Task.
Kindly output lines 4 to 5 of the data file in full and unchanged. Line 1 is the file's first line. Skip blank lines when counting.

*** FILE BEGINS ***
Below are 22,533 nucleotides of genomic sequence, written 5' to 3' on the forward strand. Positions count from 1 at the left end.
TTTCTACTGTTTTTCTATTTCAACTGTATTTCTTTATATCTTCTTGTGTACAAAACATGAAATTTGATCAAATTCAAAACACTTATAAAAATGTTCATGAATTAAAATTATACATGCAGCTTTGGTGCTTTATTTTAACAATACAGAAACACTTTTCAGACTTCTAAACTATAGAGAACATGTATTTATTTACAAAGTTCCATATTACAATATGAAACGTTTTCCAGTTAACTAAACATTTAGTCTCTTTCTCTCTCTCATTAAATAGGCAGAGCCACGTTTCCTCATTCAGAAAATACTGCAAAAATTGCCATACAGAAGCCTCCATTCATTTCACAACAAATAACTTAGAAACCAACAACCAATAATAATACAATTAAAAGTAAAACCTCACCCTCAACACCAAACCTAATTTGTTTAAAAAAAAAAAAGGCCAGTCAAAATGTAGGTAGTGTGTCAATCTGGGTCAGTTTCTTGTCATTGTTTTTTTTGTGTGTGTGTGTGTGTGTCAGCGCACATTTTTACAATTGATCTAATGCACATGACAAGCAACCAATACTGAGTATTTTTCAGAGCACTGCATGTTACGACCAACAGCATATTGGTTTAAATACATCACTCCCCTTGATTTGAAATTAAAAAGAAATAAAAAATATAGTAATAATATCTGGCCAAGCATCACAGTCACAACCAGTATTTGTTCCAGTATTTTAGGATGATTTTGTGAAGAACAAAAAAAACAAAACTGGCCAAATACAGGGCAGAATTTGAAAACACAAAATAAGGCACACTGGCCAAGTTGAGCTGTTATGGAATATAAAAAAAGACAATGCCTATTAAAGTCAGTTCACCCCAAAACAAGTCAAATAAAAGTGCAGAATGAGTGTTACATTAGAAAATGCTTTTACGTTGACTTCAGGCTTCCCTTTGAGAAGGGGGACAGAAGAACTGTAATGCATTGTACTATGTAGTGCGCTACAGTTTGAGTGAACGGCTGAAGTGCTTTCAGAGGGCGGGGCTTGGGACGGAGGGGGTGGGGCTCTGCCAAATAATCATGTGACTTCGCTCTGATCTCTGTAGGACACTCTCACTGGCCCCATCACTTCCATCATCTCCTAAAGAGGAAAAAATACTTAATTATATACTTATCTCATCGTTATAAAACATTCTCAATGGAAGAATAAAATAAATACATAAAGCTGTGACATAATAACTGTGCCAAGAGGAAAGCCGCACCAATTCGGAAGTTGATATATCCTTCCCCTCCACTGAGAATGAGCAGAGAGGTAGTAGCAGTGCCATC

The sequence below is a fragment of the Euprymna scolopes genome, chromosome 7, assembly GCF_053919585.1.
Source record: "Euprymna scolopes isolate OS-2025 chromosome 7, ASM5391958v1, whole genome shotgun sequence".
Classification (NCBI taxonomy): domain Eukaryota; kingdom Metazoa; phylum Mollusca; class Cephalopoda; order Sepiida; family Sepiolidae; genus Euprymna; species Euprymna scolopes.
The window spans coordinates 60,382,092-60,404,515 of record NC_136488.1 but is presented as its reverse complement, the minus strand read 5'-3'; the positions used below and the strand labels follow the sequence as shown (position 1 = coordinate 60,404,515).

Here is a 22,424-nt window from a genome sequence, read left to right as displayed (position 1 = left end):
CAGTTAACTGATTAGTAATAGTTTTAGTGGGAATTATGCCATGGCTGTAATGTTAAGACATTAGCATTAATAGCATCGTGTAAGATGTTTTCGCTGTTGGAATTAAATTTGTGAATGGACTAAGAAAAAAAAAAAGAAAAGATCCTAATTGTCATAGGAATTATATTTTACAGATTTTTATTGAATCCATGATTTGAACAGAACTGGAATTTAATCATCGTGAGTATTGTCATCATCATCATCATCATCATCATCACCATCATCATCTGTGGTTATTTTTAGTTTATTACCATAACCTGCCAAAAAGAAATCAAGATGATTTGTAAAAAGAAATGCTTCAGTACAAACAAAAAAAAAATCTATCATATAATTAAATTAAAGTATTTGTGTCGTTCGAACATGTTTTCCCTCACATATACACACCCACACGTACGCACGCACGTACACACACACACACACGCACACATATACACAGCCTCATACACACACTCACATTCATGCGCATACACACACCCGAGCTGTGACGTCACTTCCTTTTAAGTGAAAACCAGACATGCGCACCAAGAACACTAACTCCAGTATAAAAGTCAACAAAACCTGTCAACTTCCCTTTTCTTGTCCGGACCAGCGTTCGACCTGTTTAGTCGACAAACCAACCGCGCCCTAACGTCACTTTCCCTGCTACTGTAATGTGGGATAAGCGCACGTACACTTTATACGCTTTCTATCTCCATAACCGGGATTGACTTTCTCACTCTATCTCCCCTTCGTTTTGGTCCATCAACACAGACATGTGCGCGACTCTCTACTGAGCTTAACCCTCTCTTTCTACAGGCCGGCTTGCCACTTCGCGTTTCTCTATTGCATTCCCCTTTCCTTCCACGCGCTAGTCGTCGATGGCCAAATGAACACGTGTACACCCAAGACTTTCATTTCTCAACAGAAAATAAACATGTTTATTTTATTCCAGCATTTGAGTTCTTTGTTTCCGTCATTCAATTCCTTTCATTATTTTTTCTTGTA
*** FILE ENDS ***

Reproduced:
Source record: "Euprymna scolopes isolate OS-2025 chromosome 7, ASM5391958v1, whole genome shotgun sequence".
Classification (NCBI taxonomy): domain Eukaryota; kingdom Metazoa; phylum Mollusca; class Cephalopoda; order Sepiida; family Sepiolidae; genus Euprymna; species Euprymna scolopes.